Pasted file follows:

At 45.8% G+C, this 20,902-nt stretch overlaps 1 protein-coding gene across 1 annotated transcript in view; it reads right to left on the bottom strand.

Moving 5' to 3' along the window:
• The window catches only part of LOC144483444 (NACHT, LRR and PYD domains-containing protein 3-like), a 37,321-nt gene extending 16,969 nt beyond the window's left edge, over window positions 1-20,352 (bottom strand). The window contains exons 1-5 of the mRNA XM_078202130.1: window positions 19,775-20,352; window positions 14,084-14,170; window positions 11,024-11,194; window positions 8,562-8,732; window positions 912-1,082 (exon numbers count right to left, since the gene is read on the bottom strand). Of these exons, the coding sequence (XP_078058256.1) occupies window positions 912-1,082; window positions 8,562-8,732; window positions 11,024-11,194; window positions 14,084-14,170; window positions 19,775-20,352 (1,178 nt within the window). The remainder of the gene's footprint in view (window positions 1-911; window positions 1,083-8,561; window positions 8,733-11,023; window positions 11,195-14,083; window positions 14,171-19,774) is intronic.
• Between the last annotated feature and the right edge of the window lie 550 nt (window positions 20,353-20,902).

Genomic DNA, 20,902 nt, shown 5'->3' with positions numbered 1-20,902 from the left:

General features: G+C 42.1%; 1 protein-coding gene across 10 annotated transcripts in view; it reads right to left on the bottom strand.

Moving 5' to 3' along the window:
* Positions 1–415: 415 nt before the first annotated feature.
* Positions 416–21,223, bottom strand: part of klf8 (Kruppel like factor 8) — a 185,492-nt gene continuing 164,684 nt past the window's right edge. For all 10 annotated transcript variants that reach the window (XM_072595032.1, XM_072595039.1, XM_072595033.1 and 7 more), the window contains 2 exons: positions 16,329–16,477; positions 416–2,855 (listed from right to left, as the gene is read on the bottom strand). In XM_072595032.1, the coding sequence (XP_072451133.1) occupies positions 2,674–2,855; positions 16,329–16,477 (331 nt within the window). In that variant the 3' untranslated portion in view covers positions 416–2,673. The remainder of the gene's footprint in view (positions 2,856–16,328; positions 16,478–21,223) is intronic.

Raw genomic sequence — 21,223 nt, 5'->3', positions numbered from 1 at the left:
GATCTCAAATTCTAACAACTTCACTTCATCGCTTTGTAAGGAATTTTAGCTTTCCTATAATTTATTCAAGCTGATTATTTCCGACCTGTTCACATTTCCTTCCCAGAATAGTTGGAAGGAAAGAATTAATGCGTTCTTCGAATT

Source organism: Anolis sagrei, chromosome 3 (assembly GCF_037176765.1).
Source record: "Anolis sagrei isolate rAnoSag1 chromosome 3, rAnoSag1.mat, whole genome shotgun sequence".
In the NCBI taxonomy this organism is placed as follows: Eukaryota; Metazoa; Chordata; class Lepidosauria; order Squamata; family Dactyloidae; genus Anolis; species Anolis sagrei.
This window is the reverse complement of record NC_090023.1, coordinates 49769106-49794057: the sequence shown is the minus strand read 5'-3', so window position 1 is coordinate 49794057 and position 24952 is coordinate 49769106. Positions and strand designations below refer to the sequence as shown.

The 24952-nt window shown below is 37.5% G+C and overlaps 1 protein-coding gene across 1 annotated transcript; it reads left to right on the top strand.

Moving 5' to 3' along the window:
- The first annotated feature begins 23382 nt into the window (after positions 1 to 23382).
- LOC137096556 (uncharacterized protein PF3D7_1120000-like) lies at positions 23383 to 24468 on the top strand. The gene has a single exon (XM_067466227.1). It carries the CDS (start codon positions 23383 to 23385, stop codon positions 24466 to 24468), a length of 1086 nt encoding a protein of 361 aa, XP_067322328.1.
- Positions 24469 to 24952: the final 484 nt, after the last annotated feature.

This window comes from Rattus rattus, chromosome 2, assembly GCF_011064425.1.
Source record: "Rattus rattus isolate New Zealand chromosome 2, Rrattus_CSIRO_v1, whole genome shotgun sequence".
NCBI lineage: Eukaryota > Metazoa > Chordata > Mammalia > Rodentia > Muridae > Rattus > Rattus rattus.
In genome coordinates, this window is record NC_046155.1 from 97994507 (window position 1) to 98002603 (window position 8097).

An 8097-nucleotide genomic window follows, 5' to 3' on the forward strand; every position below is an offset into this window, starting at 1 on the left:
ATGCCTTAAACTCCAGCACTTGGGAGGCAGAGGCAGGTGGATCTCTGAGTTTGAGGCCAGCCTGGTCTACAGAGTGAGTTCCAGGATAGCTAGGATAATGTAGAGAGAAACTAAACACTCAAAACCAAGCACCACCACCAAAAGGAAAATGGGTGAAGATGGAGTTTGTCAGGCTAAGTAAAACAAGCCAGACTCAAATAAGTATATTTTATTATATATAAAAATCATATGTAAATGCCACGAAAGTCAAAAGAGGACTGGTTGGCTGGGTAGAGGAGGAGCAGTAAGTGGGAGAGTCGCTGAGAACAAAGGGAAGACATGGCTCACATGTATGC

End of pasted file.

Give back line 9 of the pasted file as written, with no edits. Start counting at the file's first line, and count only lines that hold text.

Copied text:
* Positions 416–21,223, bottom strand: part of klf8 (Kruppel like factor 8) — a 185,492-nt gene continuing 164,684 nt past the window's right edge. For all 10 annotated transcript variants that reach the window (XM_072595032.1, XM_072595039.1, XM_072595033.1 and 7 more), the window contains 2 exons: positions 16,329–16,477; positions 416–2,855 (listed from right to left, as the gene is read on the bottom strand). In XM_072595032.1, the coding sequence (XP_072451133.1) occupies positions 2,674–2,855; positions 16,329–16,477 (331 nt within the window). In that variant the 3' untranslated portion in view covers positions 416–2,673. The remainder of the gene's footprint in view (positions 2,856–16,328; positions 16,478–21,223) is intronic.